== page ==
On a local group on Facebook yesterday someone was asking how to keep strawberries for longer. I have to say, it’s not a real problem in our casa; we love strawberries and even the big 2 kilo cartons usually disappear pretty quickly, even though there are only two of us in residence. In fact, the box is usually considerably depleted by the time it gets back from the market!
One of the tips was to always store the fruit in glass jars rather than plastic, then keeping them in the fridge. I’ve had success with spreading out the fruit on a single layer over a wire grid on a baking tray in the fridge, but the best tip I ever heard came from a Spanish lady soon after I moved to Spain 15 years ago. And it involves alcohol, although not too much.
My friend told me the best thing to bring out the flavour in strawberries, as well as keeping them in good condition for longer, is to sprinkle them with moscatel wine. Moscatel is a usually sweet dessert wine, although there are some dry varieties available. It’s produced locally in Alicante province and varies in price from around €3 a bottle in places like Lidl to whatever you want to pay. For our purposes, the cheap one is good enough. I also use moscatel in home made sangria. Maybe that’s one for another post!
If you’re thinking it doesn’t sound very healthy pairing wine with strawberries, don’t worry, because you only need about a dessert spoonful per kilo of fruit to do the job. It’s certainly healthier than sprinkling the fruit with sugar, and when you serve up you can leave the liquid behind if you want to. I don’t, and I also use a bit more than a dessert spoon per kilo! If you’re worried about serving moscatel strawberries to children or anyone who can’t drink alcohol, you can either rinse them off with water or maybe keep some back for the purpose. There are ways around everything.
It’s difficult to describe the flavour, so you need to try it for yourself, but I’ve never tasted strawberries quite like it. And they’ll keep in the fridge for up to a week. This information is second hand, because they never last that long in my house! I halve the larger strawberries, wash them off with water then put them in a large glass bowl and sprinkle over the moscatel. Here’s the clever bit: I then cover with cling film and shake the bowl so all the fruit is coated. Repeat this every now and again so you don’t have any of the fruit drying out. Serve with ice cream or yogurt, and if you’re feeling really decadent, drizzle a little local orange blossom honey over it. That can also help if you suffer from hay fever, apparently. Locally produced honey may be able to treat your symptoms without the need for antihistamines.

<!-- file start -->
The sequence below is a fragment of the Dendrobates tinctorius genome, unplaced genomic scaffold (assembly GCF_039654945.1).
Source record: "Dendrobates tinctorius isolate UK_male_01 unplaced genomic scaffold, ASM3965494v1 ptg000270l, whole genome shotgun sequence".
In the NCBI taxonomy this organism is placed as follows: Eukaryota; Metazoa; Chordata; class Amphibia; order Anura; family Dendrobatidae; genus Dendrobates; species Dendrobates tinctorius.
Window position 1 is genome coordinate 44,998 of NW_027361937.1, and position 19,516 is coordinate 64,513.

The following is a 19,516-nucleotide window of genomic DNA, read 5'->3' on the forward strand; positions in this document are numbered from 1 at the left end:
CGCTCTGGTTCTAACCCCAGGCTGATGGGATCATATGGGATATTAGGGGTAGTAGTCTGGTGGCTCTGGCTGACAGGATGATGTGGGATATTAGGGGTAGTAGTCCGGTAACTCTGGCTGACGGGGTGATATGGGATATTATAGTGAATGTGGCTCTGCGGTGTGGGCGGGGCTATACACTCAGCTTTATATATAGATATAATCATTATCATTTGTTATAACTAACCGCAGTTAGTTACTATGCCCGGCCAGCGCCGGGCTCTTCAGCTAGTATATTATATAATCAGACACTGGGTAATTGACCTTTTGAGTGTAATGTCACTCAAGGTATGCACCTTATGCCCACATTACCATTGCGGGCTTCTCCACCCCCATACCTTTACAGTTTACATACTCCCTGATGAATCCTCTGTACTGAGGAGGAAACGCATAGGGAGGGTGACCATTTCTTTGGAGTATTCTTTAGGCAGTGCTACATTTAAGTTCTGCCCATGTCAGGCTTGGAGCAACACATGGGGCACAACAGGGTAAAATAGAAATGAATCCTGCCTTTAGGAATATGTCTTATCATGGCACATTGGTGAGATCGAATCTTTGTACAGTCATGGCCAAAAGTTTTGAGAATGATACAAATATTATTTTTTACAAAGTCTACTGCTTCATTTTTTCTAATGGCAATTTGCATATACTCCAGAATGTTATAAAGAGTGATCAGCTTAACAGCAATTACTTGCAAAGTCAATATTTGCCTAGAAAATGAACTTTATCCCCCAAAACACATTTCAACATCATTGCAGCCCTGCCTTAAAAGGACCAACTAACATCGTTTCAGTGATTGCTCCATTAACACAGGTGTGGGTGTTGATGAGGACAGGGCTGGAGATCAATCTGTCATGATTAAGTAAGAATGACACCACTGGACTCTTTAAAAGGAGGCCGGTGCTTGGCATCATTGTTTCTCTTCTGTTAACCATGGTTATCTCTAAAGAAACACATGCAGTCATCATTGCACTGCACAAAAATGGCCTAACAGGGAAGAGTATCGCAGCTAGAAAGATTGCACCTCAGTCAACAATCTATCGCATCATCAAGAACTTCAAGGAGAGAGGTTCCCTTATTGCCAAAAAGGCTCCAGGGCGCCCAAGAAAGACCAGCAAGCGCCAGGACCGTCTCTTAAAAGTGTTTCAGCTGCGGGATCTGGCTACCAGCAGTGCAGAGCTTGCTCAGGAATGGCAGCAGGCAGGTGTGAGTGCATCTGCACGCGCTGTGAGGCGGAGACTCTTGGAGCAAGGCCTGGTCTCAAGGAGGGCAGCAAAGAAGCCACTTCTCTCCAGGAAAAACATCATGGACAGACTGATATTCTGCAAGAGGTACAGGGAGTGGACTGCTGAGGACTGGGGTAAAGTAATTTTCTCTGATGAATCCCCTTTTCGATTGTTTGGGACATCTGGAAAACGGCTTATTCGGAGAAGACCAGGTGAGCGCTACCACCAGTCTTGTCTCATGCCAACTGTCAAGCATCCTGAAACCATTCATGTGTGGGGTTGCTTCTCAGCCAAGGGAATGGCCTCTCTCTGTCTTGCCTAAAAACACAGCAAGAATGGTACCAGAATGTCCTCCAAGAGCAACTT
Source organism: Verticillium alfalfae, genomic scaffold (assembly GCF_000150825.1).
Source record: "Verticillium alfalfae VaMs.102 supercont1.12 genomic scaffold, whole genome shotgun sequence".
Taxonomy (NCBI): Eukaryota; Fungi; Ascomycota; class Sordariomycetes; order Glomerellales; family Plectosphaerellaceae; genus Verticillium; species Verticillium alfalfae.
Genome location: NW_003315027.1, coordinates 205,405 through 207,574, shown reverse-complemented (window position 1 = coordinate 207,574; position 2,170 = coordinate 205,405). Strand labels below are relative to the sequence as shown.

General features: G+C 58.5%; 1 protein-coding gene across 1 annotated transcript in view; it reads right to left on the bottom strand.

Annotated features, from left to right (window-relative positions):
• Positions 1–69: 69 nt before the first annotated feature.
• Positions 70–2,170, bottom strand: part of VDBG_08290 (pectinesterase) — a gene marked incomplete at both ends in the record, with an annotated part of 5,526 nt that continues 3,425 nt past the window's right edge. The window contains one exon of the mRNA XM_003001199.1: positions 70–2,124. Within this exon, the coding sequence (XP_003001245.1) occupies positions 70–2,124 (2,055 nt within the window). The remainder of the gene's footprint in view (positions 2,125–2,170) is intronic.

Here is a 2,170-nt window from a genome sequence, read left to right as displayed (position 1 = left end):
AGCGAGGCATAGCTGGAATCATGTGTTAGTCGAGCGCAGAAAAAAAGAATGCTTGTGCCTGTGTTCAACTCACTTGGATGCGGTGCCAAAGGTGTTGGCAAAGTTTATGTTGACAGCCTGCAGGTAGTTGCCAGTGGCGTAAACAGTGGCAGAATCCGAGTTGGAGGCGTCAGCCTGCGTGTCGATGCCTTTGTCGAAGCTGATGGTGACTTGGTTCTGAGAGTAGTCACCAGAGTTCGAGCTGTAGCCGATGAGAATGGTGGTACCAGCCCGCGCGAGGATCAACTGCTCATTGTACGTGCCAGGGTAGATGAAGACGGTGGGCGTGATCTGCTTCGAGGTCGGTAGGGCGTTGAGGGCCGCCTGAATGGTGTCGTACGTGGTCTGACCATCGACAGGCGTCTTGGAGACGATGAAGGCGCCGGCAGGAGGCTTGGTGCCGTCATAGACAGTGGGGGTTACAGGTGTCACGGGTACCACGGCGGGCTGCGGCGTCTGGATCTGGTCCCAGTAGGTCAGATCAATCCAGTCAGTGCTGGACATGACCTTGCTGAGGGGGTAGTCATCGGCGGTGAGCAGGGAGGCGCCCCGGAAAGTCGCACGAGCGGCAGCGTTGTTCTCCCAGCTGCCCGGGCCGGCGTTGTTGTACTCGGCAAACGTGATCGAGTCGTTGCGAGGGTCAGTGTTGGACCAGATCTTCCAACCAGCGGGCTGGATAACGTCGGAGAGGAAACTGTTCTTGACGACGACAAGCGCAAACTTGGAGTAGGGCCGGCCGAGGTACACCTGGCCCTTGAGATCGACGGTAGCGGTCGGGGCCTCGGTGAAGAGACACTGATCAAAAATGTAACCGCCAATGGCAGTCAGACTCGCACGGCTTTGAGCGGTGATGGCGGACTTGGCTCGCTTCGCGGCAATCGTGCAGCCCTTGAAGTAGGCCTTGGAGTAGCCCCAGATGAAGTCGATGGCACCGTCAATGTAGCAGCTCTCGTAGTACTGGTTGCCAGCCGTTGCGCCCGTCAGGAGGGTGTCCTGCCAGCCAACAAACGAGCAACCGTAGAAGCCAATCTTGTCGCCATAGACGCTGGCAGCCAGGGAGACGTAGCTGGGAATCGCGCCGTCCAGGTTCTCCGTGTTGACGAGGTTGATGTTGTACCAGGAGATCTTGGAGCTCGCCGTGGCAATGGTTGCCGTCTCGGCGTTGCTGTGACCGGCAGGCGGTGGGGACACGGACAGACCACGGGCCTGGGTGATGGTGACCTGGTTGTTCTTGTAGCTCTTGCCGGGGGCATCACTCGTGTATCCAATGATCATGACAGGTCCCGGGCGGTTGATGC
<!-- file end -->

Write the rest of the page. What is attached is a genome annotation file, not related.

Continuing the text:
If you’ve ever had Spanish strawberries abroad, you might have found them a bit underwhelming. That’s because they’re picked way too soon then chilled for shipping so they don’t spoil before they reach their destination. When you buy your fruit from Spanish markets or supermarkets, it’s ready to eat and therefore at its best for flavour and vitamin content. It’s the same with all fruit and vegetables you buy here. Spanish growers pride themselves on harvesting their produce at the best possible moment for consumption and it shows.